UNC's Cancer Center Receives Funding As Part of Cancer Genome Project
Posted October 16, 2006 8:54 a.m. EDT
CHAPEL HILL, N.C. — The University of North Carolinas Lineberger Comprehensive Cancer Center is one of seven centers that have been selected to participate in the Cancer Genome Atlas project.
The National Cancer Institute and the National Human Genome Research Institute are funding the effort. The projects goal is to characterize and chart molecular changes in specific types of cancer.
UNC researchers will receive $1.6 million of the $11.7 million awarded to the seven Cancer Genome Characterization Centers for the project. The program is part of a three-year, $100 million National Institutes of Health effort to identify genetic changes involved in cancer.
The Lineberger Comprehensive Cancer Center is part of the UNC School of Medicine.
UNC researchers are tasked with changes identified in what are called transcription profiles, or transmission of genetic data, that occur in cancer.
"This is a great opportunity for us as scientists and translational researchers to be involved in this next generation of genetic-medicine-based national health initiatives," said Charles Perou, assistant professor of genetics and pathology and laboratory medicine and UNC's principal investigator for the project. "We hope to discover new cancer-causing genes and biomarkers that could have a big impact upon patient care."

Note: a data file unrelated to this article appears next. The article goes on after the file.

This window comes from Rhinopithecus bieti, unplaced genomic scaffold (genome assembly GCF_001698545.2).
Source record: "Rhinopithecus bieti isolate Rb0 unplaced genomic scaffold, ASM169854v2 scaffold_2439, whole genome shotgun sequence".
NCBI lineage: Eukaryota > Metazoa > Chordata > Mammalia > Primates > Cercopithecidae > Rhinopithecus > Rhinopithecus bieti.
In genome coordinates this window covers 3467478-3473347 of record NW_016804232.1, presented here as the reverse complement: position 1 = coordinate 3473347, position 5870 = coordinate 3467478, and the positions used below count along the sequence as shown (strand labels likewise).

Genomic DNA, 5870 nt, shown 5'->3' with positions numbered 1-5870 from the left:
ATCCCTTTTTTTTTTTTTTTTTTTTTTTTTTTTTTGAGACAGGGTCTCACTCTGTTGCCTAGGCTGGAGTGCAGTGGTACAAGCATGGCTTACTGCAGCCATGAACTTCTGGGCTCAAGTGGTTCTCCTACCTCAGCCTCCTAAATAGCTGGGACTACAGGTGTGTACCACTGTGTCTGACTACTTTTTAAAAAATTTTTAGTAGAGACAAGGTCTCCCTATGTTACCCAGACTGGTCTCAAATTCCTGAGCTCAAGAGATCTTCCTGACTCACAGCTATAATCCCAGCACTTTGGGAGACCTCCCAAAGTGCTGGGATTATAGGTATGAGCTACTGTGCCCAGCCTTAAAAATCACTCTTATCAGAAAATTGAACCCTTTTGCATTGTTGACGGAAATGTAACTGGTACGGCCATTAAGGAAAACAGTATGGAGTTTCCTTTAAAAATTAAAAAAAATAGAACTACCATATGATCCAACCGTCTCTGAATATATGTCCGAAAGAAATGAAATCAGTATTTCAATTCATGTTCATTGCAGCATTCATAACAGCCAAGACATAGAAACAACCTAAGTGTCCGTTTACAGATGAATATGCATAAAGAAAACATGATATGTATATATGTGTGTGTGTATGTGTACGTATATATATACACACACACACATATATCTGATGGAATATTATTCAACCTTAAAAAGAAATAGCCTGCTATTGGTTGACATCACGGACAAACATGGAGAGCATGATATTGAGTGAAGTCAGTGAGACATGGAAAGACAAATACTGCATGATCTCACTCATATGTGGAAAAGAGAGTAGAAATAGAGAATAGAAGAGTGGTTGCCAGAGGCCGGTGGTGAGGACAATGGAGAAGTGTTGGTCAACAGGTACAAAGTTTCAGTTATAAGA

Other researchers involved are David Hayes and Michael Topal.
"We are, today, gaining new insights into the genetic changes that accumulate over a lifetime and are associated with malignancy, said NCI Director John E. Niederhuber. "The Cancer Genome Atlas holds the potential to help turn what we know into what we can harness -- to be able to study changes in a patient's genetic sequence over time and then use that information to design highly targeted, individually based interventions."
Other centers will be funded at the Broad Institute of the Massachusetts Institute of Technology and Harvard University, Cambridge, Mass.; Harvard Medical School and Brigham and Women's Hospital, Boston, Mass; Lawrence Berkeley National Laboratory, Berkeley, Calif.; Memorial Sloan-Kettering Cancer Center, New York, N.Y.; Harvard Medical School, Boston, Mass.; the Sidney Kimmel Comprehensive Cancer Center at Johns Hopkins, Baltimore, Md.; and Stanford University School of Medicine, Palo Alto, Calif.